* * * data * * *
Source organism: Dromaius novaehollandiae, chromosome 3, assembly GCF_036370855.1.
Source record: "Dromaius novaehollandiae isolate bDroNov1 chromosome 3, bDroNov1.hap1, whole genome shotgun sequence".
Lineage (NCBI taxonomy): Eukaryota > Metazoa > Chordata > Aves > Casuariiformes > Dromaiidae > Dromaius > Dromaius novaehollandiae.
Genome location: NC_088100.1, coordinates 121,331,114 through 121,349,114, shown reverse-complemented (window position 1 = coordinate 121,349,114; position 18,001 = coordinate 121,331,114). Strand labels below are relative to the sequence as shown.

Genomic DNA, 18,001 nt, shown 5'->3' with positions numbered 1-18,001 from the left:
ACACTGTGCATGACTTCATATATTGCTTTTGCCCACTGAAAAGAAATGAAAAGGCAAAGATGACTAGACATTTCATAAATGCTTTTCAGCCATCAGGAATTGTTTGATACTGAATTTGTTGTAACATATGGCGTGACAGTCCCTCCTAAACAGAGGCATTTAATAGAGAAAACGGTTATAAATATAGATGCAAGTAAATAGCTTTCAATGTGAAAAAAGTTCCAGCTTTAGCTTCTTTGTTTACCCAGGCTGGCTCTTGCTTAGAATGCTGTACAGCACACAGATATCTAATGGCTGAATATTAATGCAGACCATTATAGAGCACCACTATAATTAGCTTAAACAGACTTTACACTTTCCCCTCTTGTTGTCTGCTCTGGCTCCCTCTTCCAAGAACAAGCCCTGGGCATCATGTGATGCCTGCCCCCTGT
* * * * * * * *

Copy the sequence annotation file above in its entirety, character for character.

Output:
Source organism: Dromaius novaehollandiae, chromosome 3, assembly GCF_036370855.1.
Source record: "Dromaius novaehollandiae isolate bDroNov1 chromosome 3, bDroNov1.hap1, whole genome shotgun sequence".
Lineage (NCBI taxonomy): Eukaryota > Metazoa > Chordata > Aves > Casuariiformes > Dromaiidae > Dromaius > Dromaius novaehollandiae.
Genome location: NC_088100.1, coordinates 121,331,114 through 121,349,114, shown reverse-complemented (window position 1 = coordinate 121,349,114; position 18,001 = coordinate 121,331,114). Strand labels below are relative to the sequence as shown.

Genomic DNA, 18,001 nt, shown 5'->3' with positions numbered 1-18,001 from the left:
ACACTGTGCATGACTTCATATATTGCTTTTGCCCACTGAAAAGAAATGAAAAGGCAAAGATGACTAGACATTTCATAAATGCTTTTCAGCCATCAGGAATTGTTTGATACTGAATTTGTTGTAACATATGGCGTGACAGTCCCTCCTAAACAGAGGCATTTAATAGAGAAAACGGTTATAAATATAGATGCAAGTAAATAGCTTTCAATGTGAAAAAAGTTCCAGCTTTAGCTTCTTTGTTTACCCAGGCTGGCTCTTGCTTAGAATGCTGTACAGCACACAGATATCTAATGGCTGAATATTAATGCAGACCATTATAGAGCACCACTATAATTAGCTTAAACAGACTTTACACTTTCCCCTCTTGTTGTCTGCTCTGGCTCCCTCTTCCAAGAACAAGCCCTGGGCATCATGTGATGCCTGCCCCCTGT